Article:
Wally “Mr. Crappie” Marshall is known for catching perch all over the country, and his starting point has nothing to do with the baits, rods or reels he designs.
“I tell everyone, if you’re going to start crappie fishing, you need to go fishing without your gear and learn how to use your electronics,” Marshall said.
The angler, who designed a signature line of Lew’s crappie rods and Strike King perch lures, said modern electronics offering such advanced features as down- and side-scan imaging combined with 2-D depth-finders and contouring mapping to reveal standing timber, laydowns and brush piles filled with crappie — in stunning detail.
“It’s amazing what you can see,” Marshall said.
He begins by launching his boat and heading to the nearest point, and then he idles through the area with his eyes glued to his Hummingbird Helix with side imaging turned on.
“Start looking at all the structure, looking for what is throwing the biggest shadows,” Marshall explained.
The longer the shadow of on the display the taller the piece of structure, he explained.
To get the most of his 12-inch display, Marshall sets his to read 80 feet on either side of the boat.
“It has better clarity than 160 feet (on each side),” he said. “And I’m covering 160 feet. I can go into a cove and mark everything in it.
“It’s a game changer. You know everything that’s there — there’s no guessing.”
To watch a video of Marshall locating standing timber with his electronics, click here.
Once he finds some likely standing timber or brush piles, he can switch to down-scan imaging and idle over the structure to determine exactly what’s below the boat to further narrow down his search.
“You can see the crappie,” Marshall said. “See those little white dots? You’re actually seeing their air bladders.”
Fish appear as white dots. Differentiating between balls of bait and crappie or bass isn’t very difficult once you figure out the nuances. Bait will be thick, small dots, while crappie will be larger dots stacked up. Bass are even larger white smudges, and they normally are lined up instead of stacked, Marshall said.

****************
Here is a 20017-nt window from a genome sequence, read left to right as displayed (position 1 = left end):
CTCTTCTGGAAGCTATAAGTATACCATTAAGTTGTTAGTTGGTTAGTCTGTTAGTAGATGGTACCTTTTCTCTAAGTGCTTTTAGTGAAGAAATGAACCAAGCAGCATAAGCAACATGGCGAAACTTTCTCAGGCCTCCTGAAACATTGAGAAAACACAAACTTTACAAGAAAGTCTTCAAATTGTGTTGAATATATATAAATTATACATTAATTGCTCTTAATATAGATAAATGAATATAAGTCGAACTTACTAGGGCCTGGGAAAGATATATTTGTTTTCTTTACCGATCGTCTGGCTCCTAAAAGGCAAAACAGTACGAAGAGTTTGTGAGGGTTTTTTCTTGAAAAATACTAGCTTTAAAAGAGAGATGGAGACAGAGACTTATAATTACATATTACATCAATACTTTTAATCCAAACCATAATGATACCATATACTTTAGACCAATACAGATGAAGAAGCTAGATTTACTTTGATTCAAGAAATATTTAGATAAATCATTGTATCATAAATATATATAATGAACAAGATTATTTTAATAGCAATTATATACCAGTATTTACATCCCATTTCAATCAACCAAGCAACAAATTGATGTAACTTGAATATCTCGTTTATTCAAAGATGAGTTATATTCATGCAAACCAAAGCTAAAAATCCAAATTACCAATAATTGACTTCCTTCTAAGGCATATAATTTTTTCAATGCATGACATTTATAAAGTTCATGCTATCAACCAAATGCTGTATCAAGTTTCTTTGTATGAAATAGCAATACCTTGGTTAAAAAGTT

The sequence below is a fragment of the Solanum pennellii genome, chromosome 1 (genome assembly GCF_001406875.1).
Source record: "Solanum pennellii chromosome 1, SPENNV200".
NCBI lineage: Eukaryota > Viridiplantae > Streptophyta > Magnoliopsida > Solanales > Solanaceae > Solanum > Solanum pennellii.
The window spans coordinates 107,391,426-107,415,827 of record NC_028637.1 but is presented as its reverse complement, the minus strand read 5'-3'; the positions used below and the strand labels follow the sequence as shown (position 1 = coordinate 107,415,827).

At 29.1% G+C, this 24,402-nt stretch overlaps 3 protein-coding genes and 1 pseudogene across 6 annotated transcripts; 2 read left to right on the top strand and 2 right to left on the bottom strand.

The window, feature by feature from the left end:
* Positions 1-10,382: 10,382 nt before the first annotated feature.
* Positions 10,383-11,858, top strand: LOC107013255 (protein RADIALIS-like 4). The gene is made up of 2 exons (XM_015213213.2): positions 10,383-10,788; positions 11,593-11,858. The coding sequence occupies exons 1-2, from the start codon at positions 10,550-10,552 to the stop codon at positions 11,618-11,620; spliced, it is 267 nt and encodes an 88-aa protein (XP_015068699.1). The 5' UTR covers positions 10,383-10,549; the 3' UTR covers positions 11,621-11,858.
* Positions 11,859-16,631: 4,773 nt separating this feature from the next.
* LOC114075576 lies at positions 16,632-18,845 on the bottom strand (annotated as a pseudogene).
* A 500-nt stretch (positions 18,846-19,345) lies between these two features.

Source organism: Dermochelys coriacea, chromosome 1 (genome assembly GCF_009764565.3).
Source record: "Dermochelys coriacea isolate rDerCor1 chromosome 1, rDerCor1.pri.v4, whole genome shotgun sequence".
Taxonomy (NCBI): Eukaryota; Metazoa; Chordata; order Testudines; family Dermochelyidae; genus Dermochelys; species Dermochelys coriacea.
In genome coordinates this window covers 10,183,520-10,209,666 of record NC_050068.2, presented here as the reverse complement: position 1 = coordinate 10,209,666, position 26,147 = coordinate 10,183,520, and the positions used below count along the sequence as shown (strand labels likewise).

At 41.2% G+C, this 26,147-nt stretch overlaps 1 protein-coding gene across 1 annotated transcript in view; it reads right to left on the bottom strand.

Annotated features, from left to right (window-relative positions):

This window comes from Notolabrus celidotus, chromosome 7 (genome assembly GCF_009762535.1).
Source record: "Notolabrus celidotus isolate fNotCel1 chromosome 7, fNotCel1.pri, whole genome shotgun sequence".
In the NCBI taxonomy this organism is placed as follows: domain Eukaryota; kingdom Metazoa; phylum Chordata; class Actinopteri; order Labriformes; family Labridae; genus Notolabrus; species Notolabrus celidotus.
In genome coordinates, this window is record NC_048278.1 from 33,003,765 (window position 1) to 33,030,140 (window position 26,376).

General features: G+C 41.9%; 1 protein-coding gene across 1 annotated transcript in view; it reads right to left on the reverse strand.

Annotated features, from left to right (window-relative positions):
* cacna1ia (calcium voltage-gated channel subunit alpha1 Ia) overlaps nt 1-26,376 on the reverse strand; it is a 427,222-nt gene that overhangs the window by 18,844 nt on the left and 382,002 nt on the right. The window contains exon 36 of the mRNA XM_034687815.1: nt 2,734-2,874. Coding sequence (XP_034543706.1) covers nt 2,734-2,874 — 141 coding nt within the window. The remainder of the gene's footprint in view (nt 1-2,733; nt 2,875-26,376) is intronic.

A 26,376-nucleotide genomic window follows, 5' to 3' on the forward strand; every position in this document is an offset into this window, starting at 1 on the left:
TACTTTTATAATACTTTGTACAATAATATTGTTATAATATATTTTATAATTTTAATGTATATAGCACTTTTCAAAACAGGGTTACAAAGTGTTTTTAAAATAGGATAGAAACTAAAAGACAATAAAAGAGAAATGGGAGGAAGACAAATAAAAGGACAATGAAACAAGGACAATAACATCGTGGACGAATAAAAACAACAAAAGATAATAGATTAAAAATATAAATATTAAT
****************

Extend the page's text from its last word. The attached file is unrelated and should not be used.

When he sees a school of fish around a particular piece of structure, Marshall quickly freezes his display, moves the cursor over the school of fish and marks the spot on his Humminbird so he can come back to it after marking up the entire cove.
Once he’s ready to fish, Marshall simply switches his Humminbird to a split screen showing the lake’s contour map on the right and 2-D depth finder on the left and returns to one of his marked spots.
He uses the map to follow his track back to the spot, while the 2-D depth finder allows him to further home in on the best structure by looking for telltale signs of crappie.
Once he’s zeroed in, Marshall tosses out a marker buoy so he knows the exact location of the likely hotspot.
All that’s left is to figure out how to get the fish to bite, and he moves around the school, working lures through and over the structure from different angles.
“There will be a sweet spot,” he said. “When you find that sweet spot, it’s over. Crappie might as well get under a rock.”